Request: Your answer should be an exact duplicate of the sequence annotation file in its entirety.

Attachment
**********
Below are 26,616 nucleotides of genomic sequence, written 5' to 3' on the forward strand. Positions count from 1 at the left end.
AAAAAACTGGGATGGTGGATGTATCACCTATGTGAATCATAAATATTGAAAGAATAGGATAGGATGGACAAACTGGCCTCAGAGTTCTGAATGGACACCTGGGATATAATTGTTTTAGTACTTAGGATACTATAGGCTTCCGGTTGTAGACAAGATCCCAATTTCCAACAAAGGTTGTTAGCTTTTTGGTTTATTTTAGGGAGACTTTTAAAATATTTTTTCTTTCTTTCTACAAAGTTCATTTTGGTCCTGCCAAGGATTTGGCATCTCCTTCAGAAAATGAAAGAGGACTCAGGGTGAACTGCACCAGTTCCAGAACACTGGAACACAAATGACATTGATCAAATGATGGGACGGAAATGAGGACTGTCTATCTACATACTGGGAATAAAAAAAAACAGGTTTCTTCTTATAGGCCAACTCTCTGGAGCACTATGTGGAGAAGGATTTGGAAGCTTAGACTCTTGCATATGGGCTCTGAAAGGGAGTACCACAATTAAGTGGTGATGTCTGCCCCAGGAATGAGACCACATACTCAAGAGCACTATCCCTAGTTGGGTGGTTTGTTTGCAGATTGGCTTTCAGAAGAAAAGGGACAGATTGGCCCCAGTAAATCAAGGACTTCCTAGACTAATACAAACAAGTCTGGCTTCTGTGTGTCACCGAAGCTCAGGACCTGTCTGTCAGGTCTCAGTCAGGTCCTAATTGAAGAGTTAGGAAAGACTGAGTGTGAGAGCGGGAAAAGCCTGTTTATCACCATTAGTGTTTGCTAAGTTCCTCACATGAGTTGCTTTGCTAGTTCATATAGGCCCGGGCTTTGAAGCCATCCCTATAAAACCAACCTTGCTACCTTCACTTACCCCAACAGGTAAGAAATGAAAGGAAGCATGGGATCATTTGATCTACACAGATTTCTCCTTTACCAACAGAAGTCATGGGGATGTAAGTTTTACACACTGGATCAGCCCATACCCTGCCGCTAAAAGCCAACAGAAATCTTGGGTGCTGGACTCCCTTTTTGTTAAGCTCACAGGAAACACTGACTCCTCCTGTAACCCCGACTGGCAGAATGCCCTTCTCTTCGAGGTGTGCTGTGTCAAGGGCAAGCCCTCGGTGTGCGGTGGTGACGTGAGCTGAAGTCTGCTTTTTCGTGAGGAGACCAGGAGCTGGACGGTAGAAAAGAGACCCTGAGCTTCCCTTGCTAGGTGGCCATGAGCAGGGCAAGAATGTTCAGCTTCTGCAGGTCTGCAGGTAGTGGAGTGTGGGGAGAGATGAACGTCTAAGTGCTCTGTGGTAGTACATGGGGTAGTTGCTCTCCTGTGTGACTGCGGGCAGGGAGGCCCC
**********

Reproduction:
Below are 26,616 nucleotides of genomic sequence, written 5' to 3' on the forward strand. Positions count from 1 at the left end.
AAAAAACTGGGATGGTGGATGTATCACCTATGTGAATCATAAATATTGAAAGAATAGGATAGGATGGACAAACTGGCCTCAGAGTTCTGAATGGACACCTGGGATATAATTGTTTTAGTACTTAGGATACTATAGGCTTCCGGTTGTAGACAAGATCCCAATTTCCAACAAAGGTTGTTAGCTTTTTGGTTTATTTTAGGGAGACTTTTAAAATATTTTTTCTTTCTTTCTACAAAGTTCATTTTGGTCCTGCCAAGGATTTGGCATCTCCTTCAGAAAATGAAAGAGGACTCAGGGTGAACTGCACCAGTTCCAGAACACTGGAACACAAATGACATTGATCAAATGATGGGACGGAAATGAGGACTGTCTATCTACATACTGGGAATAAAAAAAAACAGGTTTCTTCTTATAGGCCAACTCTCTGGAGCACTATGTGGAGAAGGATTTGGAAGCTTAGACTCTTGCATATGGGCTCTGAAAGGGAGTACCACAATTAAGTGGTGATGTCTGCCCCAGGAATGAGACCACATACTCAAGAGCACTATCCCTAGTTGGGTGGTTTGTTTGCAGATTGGCTTTCAGAAGAAAAGGGACAGATTGGCCCCAGTAAATCAAGGACTTCCTAGACTAATACAAACAAGTCTGGCTTCTGTGTGTCACCGAAGCTCAGGACCTGTCTGTCAGGTCTCAGTCAGGTCCTAATTGAAGAGTTAGGAAAGACTGAGTGTGAGAGCGGGAAAAGCCTGTTTATCACCATTAGTGTTTGCTAAGTTCCTCACATGAGTTGCTTTGCTAGTTCATATAGGCCCGGGCTTTGAAGCCATCCCTATAAAACCAACCTTGCTACCTTCACTTACCCCAACAGGTAAGAAATGAAAGGAAGCATGGGATCATTTGATCTACACAGATTTCTCCTTTACCAACAGAAGTCATGGGGATGTAAGTTTTACACACTGGATCAGCCCATACCCTGCCGCTAAAAGCCAACAGAAATCTTGGGTGCTGGACTCCCTTTTTGTTAAGCTCACAGGAAACACTGACTCCTCCTGTAACCCCGACTGGCAGAATGCCCTTCTCTTCGAGGTGTGCTGTGTCAAGGGCAAGCCCTCGGTGTGCGGTGGTGACGTGAGCTGAAGTCTGCTTTTTCGTGAGGAGACCAGGAGCTGGACGGTAGAAAAGAGACCCTGAGCTTCCCTTGCTAGGTGGCCATGAGCAGGGCAAGAATGTTCAGCTTCTGCAGGTCTGCAGGTAGTGGAGTGTGGGGAGAGATGAACGTCTAAGTGCTCTGTGGTAGTACATGGGGTAGTTGCTCTCCTGTGTGACTGCGGGCAGGGAGGCCCC